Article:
- 05 Jun 19
We Get To Carry Each Other: Pat Carty Remembers A Beautiful Day At U2's Legendary 2001 Slane Odyssey
It was the end of the European leg of the Elevation tour, a successful jaunt in support of 2000’s All That You Can’t Leave Behind, the album whereupon U2 reapplied for the job of “best band in the world” after the mis-step – to the band at least - of 1997’s Pop. Rather than the usual single Slane concert, the international clamour for tickets justified The ‘2 playing twice, on the 25th of August, and the 1st of September, 2001.
Through internet chicanery, I managed to get my hands on a few tickets to both shows, although at this remove they blend into one and my memories are possibly also coloured by the subsequent, highly recommended U2 Go Home DVD. As you always do in retrospect, I remember only fine weather and a spirit of good-humoured camaraderie amongst the crowd. U2 bashing, of Bono in particular, was even then a favourite national pastime, down beside discussing property prices, but there is always a sense of community and, yeah, go on, pride at their shows, and it was never more so then at Slane.
This almost nationalistic fervour was further fanned by the small matter of the football. You could easily fit all I know about competitive sport, and soccer in particular, on half a postage stamp, and still have room left for this article, but I was as caught up as everyone else as we watched the ball hit the back of the Dutch net on the big screen, our collective middle finger in the dike, averting the Netherlander flood, securing the Republic Of Ireland’s place in the World Cup play-offs. With the greatest respect to Moby, Ash and The Walls, U2 couldn’t have wished for a better opening act. Bono, the greatest showman - apologies to Mr P. Lynott of Crumlin - that this island has ever produced, knew full well what he was up to as he wrapped himself in the tricolour, and told the crowd to “close your eyes and imagine… it’s Jason McAteer!”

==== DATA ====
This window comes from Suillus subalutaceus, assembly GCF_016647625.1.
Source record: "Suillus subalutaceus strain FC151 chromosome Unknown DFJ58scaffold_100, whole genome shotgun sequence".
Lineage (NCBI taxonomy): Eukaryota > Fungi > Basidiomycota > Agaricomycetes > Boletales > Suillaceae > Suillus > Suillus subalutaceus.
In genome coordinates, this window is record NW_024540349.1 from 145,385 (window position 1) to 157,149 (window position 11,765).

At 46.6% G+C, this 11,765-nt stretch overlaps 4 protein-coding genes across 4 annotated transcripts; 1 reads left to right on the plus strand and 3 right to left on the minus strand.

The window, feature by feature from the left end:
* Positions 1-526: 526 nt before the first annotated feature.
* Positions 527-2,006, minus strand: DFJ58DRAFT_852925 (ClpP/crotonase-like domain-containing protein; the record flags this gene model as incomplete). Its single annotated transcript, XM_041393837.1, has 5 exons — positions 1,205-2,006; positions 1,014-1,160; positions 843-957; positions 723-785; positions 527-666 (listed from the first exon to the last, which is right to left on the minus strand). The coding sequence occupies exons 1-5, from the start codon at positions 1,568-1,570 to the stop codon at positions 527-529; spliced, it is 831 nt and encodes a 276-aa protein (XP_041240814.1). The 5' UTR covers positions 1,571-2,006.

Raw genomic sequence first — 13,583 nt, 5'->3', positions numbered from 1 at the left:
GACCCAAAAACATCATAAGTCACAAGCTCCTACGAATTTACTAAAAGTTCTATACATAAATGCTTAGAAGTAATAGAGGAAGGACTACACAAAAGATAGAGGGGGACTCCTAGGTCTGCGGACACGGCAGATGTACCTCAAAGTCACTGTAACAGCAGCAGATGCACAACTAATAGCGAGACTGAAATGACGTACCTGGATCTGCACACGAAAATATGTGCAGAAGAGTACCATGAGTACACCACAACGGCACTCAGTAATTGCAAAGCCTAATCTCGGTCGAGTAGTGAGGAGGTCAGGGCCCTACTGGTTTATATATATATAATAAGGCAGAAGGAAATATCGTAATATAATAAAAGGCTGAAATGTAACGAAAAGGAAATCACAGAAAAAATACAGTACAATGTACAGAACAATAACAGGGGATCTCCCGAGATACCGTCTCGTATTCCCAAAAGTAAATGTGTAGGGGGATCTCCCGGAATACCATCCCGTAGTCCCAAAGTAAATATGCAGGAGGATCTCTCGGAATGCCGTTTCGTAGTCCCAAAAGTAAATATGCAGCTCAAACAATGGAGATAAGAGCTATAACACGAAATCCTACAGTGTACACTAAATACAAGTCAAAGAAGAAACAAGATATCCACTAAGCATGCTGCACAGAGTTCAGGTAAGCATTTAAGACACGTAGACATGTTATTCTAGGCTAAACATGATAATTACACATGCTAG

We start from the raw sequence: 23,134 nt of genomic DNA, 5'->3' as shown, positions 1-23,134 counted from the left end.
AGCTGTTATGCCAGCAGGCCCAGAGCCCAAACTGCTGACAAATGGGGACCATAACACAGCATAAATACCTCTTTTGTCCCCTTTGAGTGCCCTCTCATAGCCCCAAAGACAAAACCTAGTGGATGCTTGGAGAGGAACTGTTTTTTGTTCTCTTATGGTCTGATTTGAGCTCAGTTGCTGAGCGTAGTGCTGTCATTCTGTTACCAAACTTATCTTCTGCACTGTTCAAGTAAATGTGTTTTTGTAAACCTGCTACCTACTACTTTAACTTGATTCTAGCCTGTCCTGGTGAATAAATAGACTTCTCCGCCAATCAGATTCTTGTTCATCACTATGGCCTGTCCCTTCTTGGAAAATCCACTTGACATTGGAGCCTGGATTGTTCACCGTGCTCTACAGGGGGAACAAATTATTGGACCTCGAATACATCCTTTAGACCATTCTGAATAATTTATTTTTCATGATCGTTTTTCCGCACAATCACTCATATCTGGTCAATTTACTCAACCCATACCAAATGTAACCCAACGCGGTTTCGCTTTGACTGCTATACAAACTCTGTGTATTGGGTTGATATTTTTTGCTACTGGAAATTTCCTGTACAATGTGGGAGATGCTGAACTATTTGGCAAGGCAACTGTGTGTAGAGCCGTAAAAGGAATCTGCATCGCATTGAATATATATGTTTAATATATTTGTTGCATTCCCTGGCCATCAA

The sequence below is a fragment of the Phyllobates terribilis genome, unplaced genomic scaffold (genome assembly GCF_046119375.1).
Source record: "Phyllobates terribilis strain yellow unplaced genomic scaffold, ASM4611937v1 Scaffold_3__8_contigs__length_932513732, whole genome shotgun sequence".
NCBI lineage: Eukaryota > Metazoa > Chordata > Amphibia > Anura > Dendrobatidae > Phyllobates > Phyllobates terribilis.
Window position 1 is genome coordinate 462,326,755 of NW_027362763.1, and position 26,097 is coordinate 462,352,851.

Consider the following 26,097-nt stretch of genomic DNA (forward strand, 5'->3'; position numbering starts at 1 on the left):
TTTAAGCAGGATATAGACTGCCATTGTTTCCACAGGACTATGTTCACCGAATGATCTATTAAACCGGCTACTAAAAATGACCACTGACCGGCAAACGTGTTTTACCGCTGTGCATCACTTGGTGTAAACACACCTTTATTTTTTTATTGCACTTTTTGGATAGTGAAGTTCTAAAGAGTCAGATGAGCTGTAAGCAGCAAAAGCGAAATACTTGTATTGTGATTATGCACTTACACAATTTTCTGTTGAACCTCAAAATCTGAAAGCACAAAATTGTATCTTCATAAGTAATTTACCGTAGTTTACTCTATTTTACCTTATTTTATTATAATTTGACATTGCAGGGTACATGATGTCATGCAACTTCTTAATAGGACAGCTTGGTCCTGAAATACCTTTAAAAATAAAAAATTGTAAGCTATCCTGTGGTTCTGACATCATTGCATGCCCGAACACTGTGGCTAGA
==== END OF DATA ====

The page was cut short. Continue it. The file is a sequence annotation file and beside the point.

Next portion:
I’ve been going to see them for well over thirty years at this point; they’re never less than very, very good, and, alongside Springsteen, they are the absolute masters of the kind of big show that the universe had in mind when it designed Slane Castle and environs, but this one was special. The image of “our tribe” jumping up and down as one during ‘Elevation’; swinging those green, white and orange inflatable hammers that Thomas Francis Meagher and his French female friends could never have conceived of, will be burned into my brain as long as its neurons continue to fire.
But, the real reason these gigs are right up there with the very best that I have been fortunate enough to attend is personal. Bob Hewson lost his battle with cancer just a week before the first show, and Bono told the story of his old man on both nights, about the fine tenor he was in the Coolock Musical Society, dedicating ‘Kite’ to his memory. I had only that year lost my own father, also to cancer, so I felt deeply for the man and admired him for carrying on with the show in the first place. I fought back tears as the Edge’s slide solo scraped the night sky: “Who’s to know when the time has come around, don’t want to see you cry, I know that this is not goodbye.”
I’m not a spiritual person, at all, and it may have been the drink, of which there was plenty, but there, in that mythical, magical Meath meadow - where the hill slopes gently down to a river which, presumably, runs to the sea - surrounded by thousands of delirious U2 fans, in front of that heart-shaped stage, in the shadow of the Conyngham family home, I felt… something. It was deeply, unforgettably moving, and isn’t that why we all give our hearts up to music in the first place? The goal was, is, and always will be, soul.